The Chimanimani mountains in eastern Zimbabwe, bordering Mozambique and often dubbed a “Hiker's Paradise” for its spectacular rugged terrain, stunning gorges and high peaks soaring to 2,436 meters, is struggling to deal with a new threat that has emerged during the global pandemic.
As travel restrictions to slow the spread of COVID-19 have mostly kept tourists at bay, the area has been struggling with a surge in illegal mining, according to the Thomson Reuters Foundation.
The miners have reportedly been making the most of the lack of visitors, with their illicit activity leaving a trail of environmental destruction in its wake.
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Researchers and activists are sounding the alarm, warning of the grave ecological impacts of illegal mining.
"The waters are being polluted; the biodiversity poisoned; indigenous plants dug up (and) trampled; animals and birds poached; (and) litter strewn all over the mountains," said Julia Pierini, head of the non-profit organisation BirdLife Zimbabwe.
As they follow a gold belt, the miners drain springs, dig up riverbeds, filling the water with silt that renders it uninhabitable by marine life and largely unusable by people, claim experts.
Cutting into caves, the miners also use chemicals such as mercury and cyanide to separate gold from the ore and the soil. The result leaves people and wildlife downstream with highly toxic water, Chief Raymond Saurombe, a leader of Chikukwa Village in Chimanimani was cited as saying.
The illicit activity is being carried out with the collusion of some of the rangers who have been employed by the Zimbabwe Parks and Wildlife Management Authority (Zimparks) to prevent precisely this type of onslaught at Chimanimani National Park, claim activists and even some of the miners themselves.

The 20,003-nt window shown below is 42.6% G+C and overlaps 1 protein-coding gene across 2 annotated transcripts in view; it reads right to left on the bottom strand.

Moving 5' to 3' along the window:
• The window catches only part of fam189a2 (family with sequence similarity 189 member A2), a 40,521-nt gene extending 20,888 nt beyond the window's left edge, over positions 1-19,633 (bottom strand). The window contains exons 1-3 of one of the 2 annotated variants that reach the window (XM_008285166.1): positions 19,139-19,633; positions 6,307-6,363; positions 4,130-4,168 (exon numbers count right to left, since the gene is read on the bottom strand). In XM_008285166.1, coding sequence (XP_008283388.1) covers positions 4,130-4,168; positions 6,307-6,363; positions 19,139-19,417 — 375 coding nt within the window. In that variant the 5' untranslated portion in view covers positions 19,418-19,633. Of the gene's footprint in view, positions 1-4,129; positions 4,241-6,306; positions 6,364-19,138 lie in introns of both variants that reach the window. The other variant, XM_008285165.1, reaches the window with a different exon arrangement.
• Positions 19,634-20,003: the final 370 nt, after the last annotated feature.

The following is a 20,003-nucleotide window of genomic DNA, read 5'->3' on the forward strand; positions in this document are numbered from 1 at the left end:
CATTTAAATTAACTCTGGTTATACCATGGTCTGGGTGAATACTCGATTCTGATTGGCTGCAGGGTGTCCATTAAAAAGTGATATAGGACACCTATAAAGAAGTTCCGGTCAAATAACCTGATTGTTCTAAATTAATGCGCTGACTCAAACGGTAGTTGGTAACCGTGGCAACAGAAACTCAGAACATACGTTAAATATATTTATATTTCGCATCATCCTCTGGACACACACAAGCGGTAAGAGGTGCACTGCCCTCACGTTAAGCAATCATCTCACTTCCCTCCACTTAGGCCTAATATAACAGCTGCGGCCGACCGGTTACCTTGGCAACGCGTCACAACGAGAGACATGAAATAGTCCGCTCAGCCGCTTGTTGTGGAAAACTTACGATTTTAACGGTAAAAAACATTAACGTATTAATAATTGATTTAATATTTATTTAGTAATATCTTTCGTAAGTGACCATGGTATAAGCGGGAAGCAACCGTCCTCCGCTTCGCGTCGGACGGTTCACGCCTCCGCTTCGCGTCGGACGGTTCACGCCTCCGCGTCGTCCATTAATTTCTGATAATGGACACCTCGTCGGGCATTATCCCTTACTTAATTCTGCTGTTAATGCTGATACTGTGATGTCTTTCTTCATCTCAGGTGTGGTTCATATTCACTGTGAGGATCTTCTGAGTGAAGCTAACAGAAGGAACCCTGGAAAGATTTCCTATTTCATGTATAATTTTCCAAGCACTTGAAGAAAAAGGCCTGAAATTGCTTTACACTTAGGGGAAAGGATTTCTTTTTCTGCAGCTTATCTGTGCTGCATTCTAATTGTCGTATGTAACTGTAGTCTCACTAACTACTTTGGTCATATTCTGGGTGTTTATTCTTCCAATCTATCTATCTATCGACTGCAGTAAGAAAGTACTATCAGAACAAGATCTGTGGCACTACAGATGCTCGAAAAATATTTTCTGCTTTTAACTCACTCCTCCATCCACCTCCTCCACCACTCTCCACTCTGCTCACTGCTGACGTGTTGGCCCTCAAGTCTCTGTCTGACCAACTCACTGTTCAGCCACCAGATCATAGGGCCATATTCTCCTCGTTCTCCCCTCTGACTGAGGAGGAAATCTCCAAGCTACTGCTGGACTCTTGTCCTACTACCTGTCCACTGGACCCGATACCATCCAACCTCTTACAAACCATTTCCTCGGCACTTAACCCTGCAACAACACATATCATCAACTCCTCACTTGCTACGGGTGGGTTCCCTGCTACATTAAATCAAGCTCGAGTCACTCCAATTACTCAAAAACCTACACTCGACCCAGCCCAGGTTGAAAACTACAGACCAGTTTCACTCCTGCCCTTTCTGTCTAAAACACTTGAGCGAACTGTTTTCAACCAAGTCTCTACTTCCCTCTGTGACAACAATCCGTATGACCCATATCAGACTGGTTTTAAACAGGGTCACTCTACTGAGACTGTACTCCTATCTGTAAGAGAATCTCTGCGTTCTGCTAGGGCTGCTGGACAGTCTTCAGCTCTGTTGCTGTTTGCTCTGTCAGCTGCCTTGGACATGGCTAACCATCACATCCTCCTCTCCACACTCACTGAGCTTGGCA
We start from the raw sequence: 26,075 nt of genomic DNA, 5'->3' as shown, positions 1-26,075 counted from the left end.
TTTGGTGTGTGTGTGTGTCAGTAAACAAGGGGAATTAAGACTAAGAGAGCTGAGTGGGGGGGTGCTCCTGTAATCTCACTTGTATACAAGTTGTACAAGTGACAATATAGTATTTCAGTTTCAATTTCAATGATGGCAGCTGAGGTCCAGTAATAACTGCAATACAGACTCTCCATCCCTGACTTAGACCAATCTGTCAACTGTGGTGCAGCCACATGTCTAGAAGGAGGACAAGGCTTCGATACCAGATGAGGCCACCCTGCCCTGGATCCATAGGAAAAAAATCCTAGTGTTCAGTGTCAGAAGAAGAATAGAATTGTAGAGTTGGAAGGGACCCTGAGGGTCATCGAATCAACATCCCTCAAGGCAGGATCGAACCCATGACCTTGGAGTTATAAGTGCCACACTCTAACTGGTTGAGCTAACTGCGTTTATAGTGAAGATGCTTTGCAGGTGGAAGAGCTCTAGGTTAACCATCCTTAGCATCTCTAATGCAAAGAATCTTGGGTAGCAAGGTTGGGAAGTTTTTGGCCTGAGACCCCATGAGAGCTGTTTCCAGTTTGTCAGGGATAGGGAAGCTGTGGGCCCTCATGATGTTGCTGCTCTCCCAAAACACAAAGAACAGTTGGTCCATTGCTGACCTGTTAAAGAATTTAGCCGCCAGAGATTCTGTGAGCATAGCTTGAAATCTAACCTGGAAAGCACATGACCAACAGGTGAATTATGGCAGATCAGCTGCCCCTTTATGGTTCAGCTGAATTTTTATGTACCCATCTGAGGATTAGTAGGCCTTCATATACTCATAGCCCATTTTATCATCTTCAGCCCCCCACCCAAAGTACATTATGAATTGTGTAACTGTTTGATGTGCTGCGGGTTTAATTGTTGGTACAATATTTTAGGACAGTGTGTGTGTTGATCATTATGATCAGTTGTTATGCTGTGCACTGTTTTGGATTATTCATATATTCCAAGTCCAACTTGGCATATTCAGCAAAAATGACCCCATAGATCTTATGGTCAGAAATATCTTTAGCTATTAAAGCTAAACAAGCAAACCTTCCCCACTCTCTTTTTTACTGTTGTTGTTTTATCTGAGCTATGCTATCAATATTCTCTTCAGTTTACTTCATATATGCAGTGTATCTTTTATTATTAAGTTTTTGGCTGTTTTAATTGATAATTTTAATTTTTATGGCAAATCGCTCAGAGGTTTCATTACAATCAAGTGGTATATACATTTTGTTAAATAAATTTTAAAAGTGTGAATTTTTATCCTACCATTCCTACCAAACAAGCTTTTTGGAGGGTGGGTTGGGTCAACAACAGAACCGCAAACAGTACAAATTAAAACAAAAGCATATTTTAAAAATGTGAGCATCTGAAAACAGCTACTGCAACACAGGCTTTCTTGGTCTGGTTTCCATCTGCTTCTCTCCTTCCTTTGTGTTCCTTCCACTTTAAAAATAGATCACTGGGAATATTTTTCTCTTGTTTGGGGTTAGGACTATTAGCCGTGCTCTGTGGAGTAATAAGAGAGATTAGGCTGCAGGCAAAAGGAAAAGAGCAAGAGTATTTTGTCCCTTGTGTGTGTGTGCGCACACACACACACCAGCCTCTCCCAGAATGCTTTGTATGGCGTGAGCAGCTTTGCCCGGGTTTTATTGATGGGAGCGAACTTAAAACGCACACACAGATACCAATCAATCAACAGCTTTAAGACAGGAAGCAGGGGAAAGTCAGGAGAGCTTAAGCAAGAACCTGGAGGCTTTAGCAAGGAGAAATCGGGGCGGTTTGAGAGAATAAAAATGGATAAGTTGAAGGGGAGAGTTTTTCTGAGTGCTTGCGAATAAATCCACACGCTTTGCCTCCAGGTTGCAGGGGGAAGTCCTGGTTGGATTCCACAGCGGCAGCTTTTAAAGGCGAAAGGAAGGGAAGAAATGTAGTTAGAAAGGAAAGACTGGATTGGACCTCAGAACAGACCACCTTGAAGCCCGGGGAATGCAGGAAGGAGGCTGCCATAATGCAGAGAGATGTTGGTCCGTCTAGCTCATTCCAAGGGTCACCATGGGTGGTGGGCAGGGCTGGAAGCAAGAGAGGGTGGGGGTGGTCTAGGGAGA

"For the past couple of years, we have been seeing illegal gold miners in the mountains, but suddenly during lockdown we started to see hundreds of them. Zimparks is recruiting people. They are organising these syndicates," Collen Sibanda, vice chairman of the Chimanimani Tourist Association (CTA), was cited as saying.
One of the miners admitted to the Thomson Reuters Foundation that he had been prospecting for gold in the mountains without a licence since March.
"I thought it was legal because we were working with the rangers… We were given a target, we would sell about 40 grams of gold per day," said the man, adding that as the miners came back down the mountain, the rangers would take the gold and pay them in US dollars.
After August, however, the military and police were drafted in to help the rangers evict the miners.
A Zimparks spokesman said the authority was investigating claims that the park's rangers had participated in the illegal gold mining.
Although Zimbabwe has been struggling in the throes of its worst economic crisis in a decade, young people have been cited as being increasingly hopeful to earn a living in illegal mining.
The population of the area around the Chimanimani Mountains is estimated to be around 135,000, who are still recovering from last year's Cyclone Idai, which wrought $622 million worth of damage.
Previously, gold-panning in Chimanimani mountains took place on a small, artisanal scale, according to a 2016 research paper by the Royal Botanic Gardens at Kew in London. However, the present scope of illegal mining is potentially fraught with permanent ecological fallout.